Icelandic outerwear brands say that they are in reasonable shape one year after the Nordic country’s economy collapsed as the leading three banks of Iceland went into receivership in late September/early October of 2008. All of them, Kaupþing, Landsbanki and Glitnir were subsequently nationalized by the government of this very small country. Some observers say that one major reason for the trouble was the government’s adoption of a neo-liberal laissez-faire policy during the 1990ies. In 2001, banks were deregulated in Iceland. This set the stage for banks to upload debts when foreign companies were accumulated. The crisis unfolded when banks became unable to refinance their debts. It is estimated that the three major banks hold foreign debt in excess of €50 billion, or about €160,000 per Icelandic resident, compared with Iceland’s gross domestic product of €8.5 billion.
It was not obvious that Iceland’s outdoor brands, notably 66° Norður (66° North), Cintamani and Zo-on, are doing actually okay. The surprise comes from the fact that the macro-economic key figures have not been promising: At the end of the first half of 2008, Iceland’s external debt was at some €50 billion, 80 percent due to the banks’ operations. This figure should be compared to a GDP of €8.5 billion in 2007. It is, therefore, no surprise that the government did not know how to handle the situation. In the autumn of 2008, the government, which actually collapsed in late January, warned that the entire country might go bankrupt. Unemployment increased from almost full employment (around 3 percent) in the autumn of 2008 to some 9 percent for 2009. The local currency, the Icelandic króna, lost around 50 percent of its value compared with the euro during the last 12 months. One result was massive inflation of some 16 percent.
The outdoor brands report strong, double-digit growth in their sales in this small island, which is just a great outdoor arena with its glaciers and volcanoes. It may be up by 20 percent for 66° North this year. The other brands agree that growth has been solid during the last 12 months of financial crisis. Various factors explain this development: Inflation may have helped the turnover figures to soar, especially because those brands are also strong in own retail operations. 66° North has some ten corporate stores, Zo-on one and is planning to open another one in the capital, Reykjavík, before the end of 2009. Furthermore, 66° North has also found new distributors in foreign markets like Italy, Spain and some South American countries over the past few months.
Retail in the country, which is dominated by the brands’ own stores as well as by Intersport Íslands and Útilíf, a specialty outdoor chain, could actually take advantage of the fall of the króna. The same as London stores that benefited from shoppers coming from the European continent to take advantage of the recent low pound sterling, a similar development can be seen in Reykjavík where the retail prices used to be unaffordable for Continental Europeans. This is no longer the case. The number of tourists has significantly grown due to currency effects. One tour operator from the Continent says that the number of foreign visitors, notably from Spain, France and Germany, has increased by some 50 percent this year (while the number of guests from the U.K. has fallen).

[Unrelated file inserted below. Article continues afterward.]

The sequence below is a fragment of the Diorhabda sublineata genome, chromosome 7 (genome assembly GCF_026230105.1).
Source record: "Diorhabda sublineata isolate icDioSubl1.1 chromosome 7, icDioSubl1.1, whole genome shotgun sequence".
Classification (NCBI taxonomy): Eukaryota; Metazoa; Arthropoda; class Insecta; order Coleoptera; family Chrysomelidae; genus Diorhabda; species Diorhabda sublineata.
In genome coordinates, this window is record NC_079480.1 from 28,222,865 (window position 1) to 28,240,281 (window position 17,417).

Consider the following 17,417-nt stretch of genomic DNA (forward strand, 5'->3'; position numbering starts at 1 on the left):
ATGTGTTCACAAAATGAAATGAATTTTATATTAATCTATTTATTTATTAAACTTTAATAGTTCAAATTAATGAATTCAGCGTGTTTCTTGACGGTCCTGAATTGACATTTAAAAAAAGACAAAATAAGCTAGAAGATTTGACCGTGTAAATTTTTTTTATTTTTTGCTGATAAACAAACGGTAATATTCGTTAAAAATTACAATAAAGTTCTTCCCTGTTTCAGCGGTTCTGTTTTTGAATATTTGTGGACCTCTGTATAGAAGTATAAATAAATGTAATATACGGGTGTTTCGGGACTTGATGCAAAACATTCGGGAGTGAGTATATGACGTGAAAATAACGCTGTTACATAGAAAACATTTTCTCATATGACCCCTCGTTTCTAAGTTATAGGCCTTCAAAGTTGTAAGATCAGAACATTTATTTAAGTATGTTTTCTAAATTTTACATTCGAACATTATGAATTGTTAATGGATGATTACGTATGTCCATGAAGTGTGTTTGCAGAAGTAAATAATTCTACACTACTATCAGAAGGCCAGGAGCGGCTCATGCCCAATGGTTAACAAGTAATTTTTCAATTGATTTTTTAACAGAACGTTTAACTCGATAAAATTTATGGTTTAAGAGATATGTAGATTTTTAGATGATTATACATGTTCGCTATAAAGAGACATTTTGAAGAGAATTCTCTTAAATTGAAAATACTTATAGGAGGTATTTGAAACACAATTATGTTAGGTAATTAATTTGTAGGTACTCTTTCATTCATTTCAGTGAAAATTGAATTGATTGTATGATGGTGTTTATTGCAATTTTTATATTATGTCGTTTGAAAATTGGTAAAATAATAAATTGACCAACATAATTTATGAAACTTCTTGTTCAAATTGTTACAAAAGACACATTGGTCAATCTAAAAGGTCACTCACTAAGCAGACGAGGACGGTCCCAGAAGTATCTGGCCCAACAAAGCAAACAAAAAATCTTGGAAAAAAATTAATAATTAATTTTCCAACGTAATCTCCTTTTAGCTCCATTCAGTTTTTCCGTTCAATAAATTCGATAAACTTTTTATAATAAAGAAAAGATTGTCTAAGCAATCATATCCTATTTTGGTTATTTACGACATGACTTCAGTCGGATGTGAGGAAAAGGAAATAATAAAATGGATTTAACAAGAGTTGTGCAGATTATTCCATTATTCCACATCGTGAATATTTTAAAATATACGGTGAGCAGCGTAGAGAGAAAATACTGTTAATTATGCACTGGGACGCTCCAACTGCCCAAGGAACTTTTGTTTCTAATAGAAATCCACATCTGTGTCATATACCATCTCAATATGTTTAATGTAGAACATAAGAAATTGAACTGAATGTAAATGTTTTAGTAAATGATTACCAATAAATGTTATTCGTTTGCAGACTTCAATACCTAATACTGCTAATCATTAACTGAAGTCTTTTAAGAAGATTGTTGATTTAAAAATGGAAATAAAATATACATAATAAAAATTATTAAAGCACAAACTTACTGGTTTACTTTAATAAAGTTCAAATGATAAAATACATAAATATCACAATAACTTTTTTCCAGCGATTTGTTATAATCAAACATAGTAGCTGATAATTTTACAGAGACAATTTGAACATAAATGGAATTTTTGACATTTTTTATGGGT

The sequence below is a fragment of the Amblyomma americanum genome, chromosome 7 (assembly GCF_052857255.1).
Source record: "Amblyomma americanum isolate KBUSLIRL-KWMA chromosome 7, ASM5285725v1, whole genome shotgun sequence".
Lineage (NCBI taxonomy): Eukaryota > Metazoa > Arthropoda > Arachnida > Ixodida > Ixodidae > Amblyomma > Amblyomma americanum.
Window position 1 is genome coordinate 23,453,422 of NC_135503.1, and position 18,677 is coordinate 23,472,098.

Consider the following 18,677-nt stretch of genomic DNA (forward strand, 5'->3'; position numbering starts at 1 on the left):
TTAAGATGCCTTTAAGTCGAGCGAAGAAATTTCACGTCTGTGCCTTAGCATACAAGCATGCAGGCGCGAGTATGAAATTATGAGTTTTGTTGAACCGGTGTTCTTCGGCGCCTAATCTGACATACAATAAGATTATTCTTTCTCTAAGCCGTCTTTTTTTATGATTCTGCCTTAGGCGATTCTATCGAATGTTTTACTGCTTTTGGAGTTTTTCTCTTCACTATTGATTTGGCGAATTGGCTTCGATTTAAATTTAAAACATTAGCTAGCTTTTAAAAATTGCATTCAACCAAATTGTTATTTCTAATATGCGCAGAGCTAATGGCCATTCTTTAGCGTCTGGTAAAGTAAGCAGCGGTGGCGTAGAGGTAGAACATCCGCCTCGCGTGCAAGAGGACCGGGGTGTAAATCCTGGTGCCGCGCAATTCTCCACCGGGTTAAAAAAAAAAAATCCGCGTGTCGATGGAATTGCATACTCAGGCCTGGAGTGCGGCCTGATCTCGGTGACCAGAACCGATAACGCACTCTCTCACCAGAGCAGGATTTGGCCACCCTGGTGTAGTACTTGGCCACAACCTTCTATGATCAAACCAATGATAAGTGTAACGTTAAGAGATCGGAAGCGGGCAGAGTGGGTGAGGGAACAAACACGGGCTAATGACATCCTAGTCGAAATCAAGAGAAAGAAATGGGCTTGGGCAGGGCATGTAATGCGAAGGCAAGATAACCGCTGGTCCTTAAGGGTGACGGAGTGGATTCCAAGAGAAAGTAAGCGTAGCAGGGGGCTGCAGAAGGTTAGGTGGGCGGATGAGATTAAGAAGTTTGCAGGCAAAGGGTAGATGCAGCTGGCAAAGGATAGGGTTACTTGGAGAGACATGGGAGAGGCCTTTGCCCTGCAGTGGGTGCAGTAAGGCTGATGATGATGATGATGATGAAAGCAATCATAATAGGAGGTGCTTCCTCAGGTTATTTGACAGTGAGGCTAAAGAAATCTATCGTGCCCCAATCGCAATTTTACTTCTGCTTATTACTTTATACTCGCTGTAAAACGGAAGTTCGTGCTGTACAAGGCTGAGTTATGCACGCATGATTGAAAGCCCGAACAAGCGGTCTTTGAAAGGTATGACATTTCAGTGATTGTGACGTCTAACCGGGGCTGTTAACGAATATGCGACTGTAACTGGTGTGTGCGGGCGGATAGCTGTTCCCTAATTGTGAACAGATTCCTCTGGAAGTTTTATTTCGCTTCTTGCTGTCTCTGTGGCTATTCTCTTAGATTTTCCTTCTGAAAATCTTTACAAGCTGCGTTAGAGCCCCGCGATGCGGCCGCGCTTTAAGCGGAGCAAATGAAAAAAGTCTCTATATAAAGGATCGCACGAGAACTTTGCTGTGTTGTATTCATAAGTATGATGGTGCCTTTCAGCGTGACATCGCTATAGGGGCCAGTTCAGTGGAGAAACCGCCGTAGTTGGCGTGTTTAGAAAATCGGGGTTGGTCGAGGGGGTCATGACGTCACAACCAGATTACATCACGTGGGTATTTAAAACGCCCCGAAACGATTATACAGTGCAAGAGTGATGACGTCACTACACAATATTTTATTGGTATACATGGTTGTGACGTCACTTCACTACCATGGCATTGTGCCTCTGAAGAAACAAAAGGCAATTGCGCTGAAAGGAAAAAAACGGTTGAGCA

The weakness of the króna and inflation had two results: Icelanders want now the euro and are asking who is actually going to pay for inflation. In July 2009, the government formally applied for full membership in the EU. This may realisticcally happen as soon as 2011, with the adoption of the euro at a later stage.
At the moment, it seems as if the major burden of the crisis is being carried by consumers and retailers. With a hefty inflation rate ofsome 16 percent over the past year, the consumer is being asked to pay his or her share of the outcome of the crisis. One brand told us, however, that retailers also carry the cost of the crisis, at least partially. In the past, generous mark-ups of some 2.5 were not exceptional, these retailers now face a mark-up rate at some 2.2 or 2.3.
Even though the debate on the adoption of the euro is very controversial (especially because of issues like fishing), the brands would be very happy about it in order to escape the volatility of a currency that is only used by 313,000 Icelanders. The possible adoption of the euro and full membership for Iceland may also pave the way for inroads by foreign brands into the country.